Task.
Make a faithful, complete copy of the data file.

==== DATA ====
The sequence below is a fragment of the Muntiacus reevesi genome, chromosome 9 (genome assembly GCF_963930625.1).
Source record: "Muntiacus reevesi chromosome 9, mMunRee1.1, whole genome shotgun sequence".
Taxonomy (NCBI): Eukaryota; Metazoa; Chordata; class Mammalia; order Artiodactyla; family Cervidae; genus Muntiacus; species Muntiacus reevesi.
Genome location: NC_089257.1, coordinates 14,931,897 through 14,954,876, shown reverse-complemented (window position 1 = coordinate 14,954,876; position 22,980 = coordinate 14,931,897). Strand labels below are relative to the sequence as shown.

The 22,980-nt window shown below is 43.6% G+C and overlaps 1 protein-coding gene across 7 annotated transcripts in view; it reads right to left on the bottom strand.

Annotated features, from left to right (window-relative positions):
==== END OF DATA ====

The sequence below is a fragment of the Muntiacus reevesi genome, chromosome 9 (genome assembly GCF_963930625.1).
Source record: "Muntiacus reevesi chromosome 9, mMunRee1.1, whole genome shotgun sequence".
Taxonomy (NCBI): Eukaryota; Metazoa; Chordata; class Mammalia; order Artiodactyla; family Cervidae; genus Muntiacus; species Muntiacus reevesi.
Genome location: NC_089257.1, coordinates 14,931,897 through 14,954,876, shown reverse-complemented (window position 1 = coordinate 14,954,876; position 22,980 = coordinate 14,931,897). Strand labels below are relative to the sequence as shown.

The 22,980-nt window shown below is 43.6% G+C and overlaps 1 protein-coding gene across 7 annotated transcripts in view; it reads right to left on the bottom strand.

Annotated features, from left to right (window-relative positions):